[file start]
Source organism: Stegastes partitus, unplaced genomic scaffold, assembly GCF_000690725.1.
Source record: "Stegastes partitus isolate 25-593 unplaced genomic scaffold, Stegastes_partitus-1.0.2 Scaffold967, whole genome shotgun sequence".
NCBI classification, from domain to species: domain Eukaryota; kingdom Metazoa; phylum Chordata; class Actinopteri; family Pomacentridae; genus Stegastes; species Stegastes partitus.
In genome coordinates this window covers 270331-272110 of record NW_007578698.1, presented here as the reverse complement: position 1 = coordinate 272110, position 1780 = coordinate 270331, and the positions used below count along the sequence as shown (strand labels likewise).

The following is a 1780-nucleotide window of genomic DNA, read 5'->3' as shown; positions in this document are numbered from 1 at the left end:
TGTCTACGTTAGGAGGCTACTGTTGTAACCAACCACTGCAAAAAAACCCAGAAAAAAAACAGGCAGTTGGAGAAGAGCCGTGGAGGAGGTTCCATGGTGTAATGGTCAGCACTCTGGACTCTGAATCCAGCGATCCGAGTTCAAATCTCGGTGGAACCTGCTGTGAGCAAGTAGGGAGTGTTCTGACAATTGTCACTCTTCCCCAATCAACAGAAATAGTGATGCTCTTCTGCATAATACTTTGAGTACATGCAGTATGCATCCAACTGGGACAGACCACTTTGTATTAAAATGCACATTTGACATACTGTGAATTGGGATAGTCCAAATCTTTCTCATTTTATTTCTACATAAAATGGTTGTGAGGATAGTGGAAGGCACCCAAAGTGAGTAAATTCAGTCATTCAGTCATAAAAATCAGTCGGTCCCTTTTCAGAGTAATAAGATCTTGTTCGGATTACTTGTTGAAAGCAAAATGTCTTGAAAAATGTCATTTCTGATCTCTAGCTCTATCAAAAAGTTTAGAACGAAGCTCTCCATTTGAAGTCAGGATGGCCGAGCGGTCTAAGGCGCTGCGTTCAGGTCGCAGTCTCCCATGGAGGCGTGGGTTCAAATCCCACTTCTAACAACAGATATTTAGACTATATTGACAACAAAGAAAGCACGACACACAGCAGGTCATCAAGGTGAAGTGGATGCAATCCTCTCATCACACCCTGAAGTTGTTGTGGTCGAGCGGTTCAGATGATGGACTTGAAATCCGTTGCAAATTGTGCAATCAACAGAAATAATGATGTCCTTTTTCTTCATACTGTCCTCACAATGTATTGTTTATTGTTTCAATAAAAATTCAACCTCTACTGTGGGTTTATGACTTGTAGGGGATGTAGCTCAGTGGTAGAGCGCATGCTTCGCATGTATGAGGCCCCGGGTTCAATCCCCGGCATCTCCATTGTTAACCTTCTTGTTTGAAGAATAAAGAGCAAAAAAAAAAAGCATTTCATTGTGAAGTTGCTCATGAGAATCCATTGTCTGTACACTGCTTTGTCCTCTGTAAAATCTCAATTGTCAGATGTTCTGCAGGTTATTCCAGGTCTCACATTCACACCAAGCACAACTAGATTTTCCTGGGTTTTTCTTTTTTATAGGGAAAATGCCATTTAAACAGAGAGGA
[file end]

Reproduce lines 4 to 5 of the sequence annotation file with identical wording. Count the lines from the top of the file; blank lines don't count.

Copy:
In genome coordinates this window covers 270331-272110 of record NW_007578698.1, presented here as the reverse complement: position 1 = coordinate 272110, position 1780 = coordinate 270331, and the positions used below count along the sequence as shown (strand labels likewise).

The following is a 1780-nucleotide window of genomic DNA, read 5'->3' as shown; positions in this document are numbered from 1 at the left end: